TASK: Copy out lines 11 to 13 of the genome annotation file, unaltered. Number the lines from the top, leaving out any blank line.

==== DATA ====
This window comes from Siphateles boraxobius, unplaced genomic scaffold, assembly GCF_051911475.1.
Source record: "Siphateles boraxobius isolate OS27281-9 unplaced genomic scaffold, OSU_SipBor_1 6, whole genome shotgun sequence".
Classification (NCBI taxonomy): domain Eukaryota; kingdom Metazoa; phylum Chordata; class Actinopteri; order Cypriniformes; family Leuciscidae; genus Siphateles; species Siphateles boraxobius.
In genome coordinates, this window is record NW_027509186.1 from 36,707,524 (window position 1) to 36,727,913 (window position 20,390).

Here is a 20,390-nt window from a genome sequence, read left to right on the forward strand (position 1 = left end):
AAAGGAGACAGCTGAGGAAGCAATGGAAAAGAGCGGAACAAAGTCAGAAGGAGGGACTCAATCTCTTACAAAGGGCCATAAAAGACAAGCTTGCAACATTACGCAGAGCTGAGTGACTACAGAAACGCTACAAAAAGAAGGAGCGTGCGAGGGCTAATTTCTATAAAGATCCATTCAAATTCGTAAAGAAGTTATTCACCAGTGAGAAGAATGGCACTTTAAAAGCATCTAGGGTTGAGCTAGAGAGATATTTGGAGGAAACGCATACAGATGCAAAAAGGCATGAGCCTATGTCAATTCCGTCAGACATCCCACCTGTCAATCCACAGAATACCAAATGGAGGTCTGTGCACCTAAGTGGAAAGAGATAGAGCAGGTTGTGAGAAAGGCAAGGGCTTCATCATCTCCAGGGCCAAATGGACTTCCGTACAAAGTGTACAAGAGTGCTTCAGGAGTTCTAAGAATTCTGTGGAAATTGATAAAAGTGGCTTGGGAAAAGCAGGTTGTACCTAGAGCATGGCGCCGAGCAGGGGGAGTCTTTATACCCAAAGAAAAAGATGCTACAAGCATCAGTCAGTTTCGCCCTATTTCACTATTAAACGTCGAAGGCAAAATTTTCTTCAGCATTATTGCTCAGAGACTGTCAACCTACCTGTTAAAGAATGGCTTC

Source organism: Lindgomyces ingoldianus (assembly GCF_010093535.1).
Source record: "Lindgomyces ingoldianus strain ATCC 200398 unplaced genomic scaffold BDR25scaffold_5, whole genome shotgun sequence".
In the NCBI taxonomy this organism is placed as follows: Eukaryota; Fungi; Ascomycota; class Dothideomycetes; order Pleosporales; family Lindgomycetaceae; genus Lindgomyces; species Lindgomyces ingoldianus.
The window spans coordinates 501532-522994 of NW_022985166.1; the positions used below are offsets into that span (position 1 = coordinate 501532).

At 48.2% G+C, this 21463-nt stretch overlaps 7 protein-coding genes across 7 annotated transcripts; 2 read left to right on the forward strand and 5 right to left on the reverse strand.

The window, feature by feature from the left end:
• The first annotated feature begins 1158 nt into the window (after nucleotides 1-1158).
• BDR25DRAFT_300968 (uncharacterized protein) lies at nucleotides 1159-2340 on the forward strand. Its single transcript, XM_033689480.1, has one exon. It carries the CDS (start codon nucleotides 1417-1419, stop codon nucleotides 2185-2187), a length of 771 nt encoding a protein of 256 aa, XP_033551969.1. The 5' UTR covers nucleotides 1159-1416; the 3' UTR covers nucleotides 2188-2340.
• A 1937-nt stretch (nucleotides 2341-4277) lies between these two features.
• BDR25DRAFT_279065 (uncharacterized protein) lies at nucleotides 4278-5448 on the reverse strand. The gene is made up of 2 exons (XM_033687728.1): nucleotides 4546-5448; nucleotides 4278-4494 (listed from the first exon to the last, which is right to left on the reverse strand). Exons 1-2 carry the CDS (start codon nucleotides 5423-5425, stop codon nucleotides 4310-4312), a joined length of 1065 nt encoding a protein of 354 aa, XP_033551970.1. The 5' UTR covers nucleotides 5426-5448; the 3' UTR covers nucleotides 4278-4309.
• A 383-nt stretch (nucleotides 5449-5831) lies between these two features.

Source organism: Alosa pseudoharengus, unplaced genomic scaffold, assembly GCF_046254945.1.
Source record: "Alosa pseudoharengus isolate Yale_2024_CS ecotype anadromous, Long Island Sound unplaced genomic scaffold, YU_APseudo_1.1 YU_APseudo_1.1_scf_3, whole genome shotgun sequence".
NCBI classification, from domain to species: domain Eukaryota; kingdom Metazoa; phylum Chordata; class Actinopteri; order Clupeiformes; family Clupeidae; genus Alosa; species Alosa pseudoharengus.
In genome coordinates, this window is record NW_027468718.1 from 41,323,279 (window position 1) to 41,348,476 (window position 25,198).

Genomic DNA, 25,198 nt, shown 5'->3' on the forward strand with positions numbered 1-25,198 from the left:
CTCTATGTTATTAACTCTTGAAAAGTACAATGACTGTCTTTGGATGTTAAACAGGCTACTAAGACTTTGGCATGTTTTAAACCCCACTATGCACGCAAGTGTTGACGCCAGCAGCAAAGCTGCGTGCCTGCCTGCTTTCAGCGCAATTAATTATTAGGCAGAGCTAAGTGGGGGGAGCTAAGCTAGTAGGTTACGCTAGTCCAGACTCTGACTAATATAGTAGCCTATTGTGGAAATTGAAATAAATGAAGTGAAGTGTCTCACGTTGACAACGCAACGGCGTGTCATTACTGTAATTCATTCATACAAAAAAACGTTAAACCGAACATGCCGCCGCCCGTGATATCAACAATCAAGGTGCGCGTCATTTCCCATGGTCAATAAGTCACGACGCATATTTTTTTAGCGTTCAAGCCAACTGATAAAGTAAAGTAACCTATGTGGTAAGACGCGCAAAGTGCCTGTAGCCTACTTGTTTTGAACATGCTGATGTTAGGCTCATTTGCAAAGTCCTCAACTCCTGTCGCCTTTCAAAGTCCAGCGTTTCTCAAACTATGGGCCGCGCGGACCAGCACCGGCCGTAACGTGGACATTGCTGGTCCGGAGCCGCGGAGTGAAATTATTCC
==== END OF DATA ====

At 48.2% G+C, this 21463-nt stretch overlaps 7 protein-coding genes across 7 annotated transcripts; 2 read left to right on the forward strand and 5 right to left on the reverse strand.

The window, feature by feature from the left end:
• The first annotated feature begins 1158 nt into the window (after nucleotides 1-1158).